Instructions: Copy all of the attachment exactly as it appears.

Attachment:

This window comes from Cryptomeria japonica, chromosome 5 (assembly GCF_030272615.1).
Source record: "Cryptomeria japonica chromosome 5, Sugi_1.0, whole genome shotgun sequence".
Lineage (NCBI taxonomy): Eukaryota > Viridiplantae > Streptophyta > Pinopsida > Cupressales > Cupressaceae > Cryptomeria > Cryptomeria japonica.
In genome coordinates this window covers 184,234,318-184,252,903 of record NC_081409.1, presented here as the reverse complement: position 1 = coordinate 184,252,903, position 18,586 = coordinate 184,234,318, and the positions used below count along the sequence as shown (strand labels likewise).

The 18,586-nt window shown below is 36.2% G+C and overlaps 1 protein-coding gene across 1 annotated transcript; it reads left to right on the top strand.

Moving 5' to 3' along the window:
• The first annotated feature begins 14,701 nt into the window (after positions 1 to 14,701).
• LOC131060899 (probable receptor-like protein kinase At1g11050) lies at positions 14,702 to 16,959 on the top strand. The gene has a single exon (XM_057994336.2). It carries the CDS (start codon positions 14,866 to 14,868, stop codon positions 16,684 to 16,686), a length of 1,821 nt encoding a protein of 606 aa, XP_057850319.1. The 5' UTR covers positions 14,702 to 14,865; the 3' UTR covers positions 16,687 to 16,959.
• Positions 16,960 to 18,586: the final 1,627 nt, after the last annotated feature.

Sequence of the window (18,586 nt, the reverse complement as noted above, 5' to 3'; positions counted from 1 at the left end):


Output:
This window comes from Cryptomeria japonica, chromosome 5 (assembly GCF_030272615.1).
Source record: "Cryptomeria japonica chromosome 5, Sugi_1.0, whole genome shotgun sequence".
Lineage (NCBI taxonomy): Eukaryota > Viridiplantae > Streptophyta > Pinopsida > Cupressales > Cupressaceae > Cryptomeria > Cryptomeria japonica.
In genome coordinates this window covers 184,234,318-184,252,903 of record NC_081409.1, presented here as the reverse complement: position 1 = coordinate 184,252,903, position 18,586 = coordinate 184,234,318, and the positions used below count along the sequence as shown (strand labels likewise).

The 18,586-nt window shown below is 36.2% G+C and overlaps 1 protein-coding gene across 1 annotated transcript; it reads left to right on the top strand.

Moving 5' to 3' along the window:
• The first annotated feature begins 14,701 nt into the window (after positions 1 to 14,701).
• LOC131060899 (probable receptor-like protein kinase At1g11050) lies at positions 14,702 to 16,959 on the top strand. The gene has a single exon (XM_057994336.2). It carries the CDS (start codon positions 14,866 to 14,868, stop codon positions 16,684 to 16,686), a length of 1,821 nt encoding a protein of 606 aa, XP_057850319.1. The 5' UTR covers positions 14,702 to 14,865; the 3' UTR covers positions 16,687 to 16,959.
• Positions 16,960 to 18,586: the final 1,627 nt, after the last annotated feature.

Sequence of the window (18,586 nt, the reverse complement as noted above, 5' to 3'; positions counted from 1 at the left end):